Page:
NZ basted for climate ‘hypocrisy’

NZ basted for climate ‘hypocrisy’

Greg Brown – The Australian – Tuesday 28 January 2020

Coalition MPs have accused New Zealand of hypocrisy over climate change, as the Ardern government looks set to use carry-over credits to hit its 2020 Kyoto target despite its opposition to Australia using the credits to meet its Paris reductions target.

Liberal MP Jason Falinski said New Zealand was showing a “lack of consistency and standards” in criticising countries using Kyoto carry-over credits for Paris targets.

New Zealand plans to use 27.7 million tonnes worth of credits from outperforming the 2012 target to meet this year’s Kyoto deadline of reducing emissions by 5 per cent on 1990 levels. While New Zealand must use credits to meet its 2020 target, Australia is forecast to beat its 2020 target by 287 million tonnes without the use of the carry-over mechanism.

“It is a question of actually holding countries accountable for whether they have exceeded their targets or not met them,” Mr ­Falinski said.

“At the moment, no one wants to hold people accountable when they didn’t meet their targets so we introduced carry-over credits.

“There is actually a rational reason for applying carry-over credits: to encourage people to ­exceed their targets when they can and not reward people who don’t meet their targets.”

Victorian senator James Paterson said carry-over credits were a “legitimate feature of global ­climate agreements”.

“It’s entirely appropriate for Australia to reserve the right to get credit for its success in reducing emissions,” Senator Paterson said.

New Zealand Prime Minister Jacinda Ardern, who said Australia had “to ­answer to the Pacific” for its ­climate change position, piled pressure on Prime Minister Scott Morrison at last year’s ­Pacific Islands Forum to back a UN commitment to a carbon-­neutral economy by 2050, which her government has agreed to do.

But New Zealand government figures show the country is forecast to fail to meet its Paris target to ­reduce emissions by 30 per cent of 2005 levels by 2030.

New Zealand Climate Change Minister James Shaw said last week there was an “allergic reaction” to using carry-over credits to meet 2030 Paris targets despite NZ’s use of carry-over credits to meet its 2020 target.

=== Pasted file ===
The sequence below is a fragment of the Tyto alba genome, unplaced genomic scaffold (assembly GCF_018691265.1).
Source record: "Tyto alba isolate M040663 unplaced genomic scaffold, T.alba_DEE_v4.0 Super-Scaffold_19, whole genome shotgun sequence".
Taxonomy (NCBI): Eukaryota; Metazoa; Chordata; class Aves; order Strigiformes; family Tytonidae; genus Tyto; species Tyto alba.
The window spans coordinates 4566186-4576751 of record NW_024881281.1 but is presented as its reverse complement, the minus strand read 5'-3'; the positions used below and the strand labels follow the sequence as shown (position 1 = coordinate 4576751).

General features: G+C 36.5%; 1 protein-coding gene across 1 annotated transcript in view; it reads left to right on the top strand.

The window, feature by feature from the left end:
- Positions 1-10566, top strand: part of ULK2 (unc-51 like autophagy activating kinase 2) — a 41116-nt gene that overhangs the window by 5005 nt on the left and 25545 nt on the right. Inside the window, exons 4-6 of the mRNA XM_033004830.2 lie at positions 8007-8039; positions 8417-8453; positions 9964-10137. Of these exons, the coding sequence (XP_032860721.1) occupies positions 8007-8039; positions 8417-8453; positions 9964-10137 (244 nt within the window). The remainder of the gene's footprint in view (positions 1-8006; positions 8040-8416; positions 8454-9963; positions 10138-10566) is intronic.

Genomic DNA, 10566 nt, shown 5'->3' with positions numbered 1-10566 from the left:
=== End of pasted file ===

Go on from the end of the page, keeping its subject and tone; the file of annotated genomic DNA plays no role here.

Speaking to Sky News, Mr Shaw said he was opposed to countries using Kyoto credits to meet their Paris targets.

“Broadly speaking, around the world, there is I guess an allergic reaction to it,” Mr Shaw said.

“When the Paris Agreement was being negotiated there was no question it replaces the Kyoto Protocol, so there was never any real question that you would carry over units from the Kyoto period.”

Barnaby Joyce was also among government MPs who took aim at the New Zealand comments.

“They say in the country when your neighbour starts quoting the Bible, start counting your sheep,” Mr Joyce said.

“And when New Zealand starts quoting environmental policy, start counting your carbon credits.

“We don’t need to be lectured about our environmental policy when we are complying with our international agreements.

“They should listen closely to me because I nearly won New Zealander of the year.”

Mr Joyce was forced to resign from parliament and recontest the seat of New England in 2017 after it emerged that he was a New Zealand citizen.

LNP senator Gerard Rennick declared Australia could reduce its domestic emissions by deporting the more than 600,000 New Zealanders living in Australia.

“New Zealand shouldn’t be preaching to us given that we count the carbon credits from the more than 600,000 New Zealanders here,” Senator Rennick said.

“Maybe in order to meet our targets it might be easier to send 600,000 Kiwis back to New Zealand rather than making Australian citizens have their livelihoods curtailed. They drive cars and turn their lights on at night, and everything like that.”

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